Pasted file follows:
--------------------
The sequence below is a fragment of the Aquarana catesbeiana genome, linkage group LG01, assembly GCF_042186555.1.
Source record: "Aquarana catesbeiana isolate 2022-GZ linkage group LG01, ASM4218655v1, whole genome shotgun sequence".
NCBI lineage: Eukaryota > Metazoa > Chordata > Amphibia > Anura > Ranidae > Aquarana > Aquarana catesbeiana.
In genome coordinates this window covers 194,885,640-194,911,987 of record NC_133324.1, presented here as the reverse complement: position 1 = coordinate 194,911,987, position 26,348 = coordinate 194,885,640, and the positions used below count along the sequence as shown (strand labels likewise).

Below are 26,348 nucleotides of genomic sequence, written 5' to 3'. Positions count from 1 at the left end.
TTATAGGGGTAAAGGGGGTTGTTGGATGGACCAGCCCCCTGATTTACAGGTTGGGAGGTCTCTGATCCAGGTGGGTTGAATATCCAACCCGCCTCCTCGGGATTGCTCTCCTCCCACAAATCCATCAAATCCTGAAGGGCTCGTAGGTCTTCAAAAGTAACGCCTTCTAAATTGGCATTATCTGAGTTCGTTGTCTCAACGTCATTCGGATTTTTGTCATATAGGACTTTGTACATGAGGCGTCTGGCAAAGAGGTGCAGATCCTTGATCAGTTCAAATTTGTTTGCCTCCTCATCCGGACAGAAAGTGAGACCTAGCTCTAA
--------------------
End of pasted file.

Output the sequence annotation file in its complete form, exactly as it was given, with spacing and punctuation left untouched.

The sequence below is a fragment of the Aquarana catesbeiana genome, linkage group LG01, assembly GCF_042186555.1.
Source record: "Aquarana catesbeiana isolate 2022-GZ linkage group LG01, ASM4218655v1, whole genome shotgun sequence".
NCBI lineage: Eukaryota > Metazoa > Chordata > Amphibia > Anura > Ranidae > Aquarana > Aquarana catesbeiana.
In genome coordinates this window covers 194,885,640-194,911,987 of record NC_133324.1, presented here as the reverse complement: position 1 = coordinate 194,911,987, position 26,348 = coordinate 194,885,640, and the positions used below count along the sequence as shown (strand labels likewise).

Below are 26,348 nucleotides of genomic sequence, written 5' to 3'. Positions count from 1 at the left end.
TTATAGGGGTAAAGGGGGTTGTTGGATGGACCAGCCCCCTGATTTACAGGTTGGGAGGTCTCTGATCCAGGTGGGTTGAATATCCAACCCGCCTCCTCGGGATTGCTCTCCTCCCACAAATCCATCAAATCCTGAAGGGCTCGTAGGTCTTCAAAAGTAACGCCTTCTAAATTGGCATTATCTGAGTTCGTTGTCTCAACGTCATTCGGATTTTTGTCATATAGGACTTTGTACATGAGGCGTCTGGCAAAGAGGTGCAGATCCTTGATCAGTTCAAATTTGTTTGCCTCCTCATCCGGACAGAAAGTGAGACCTAGCTCTAA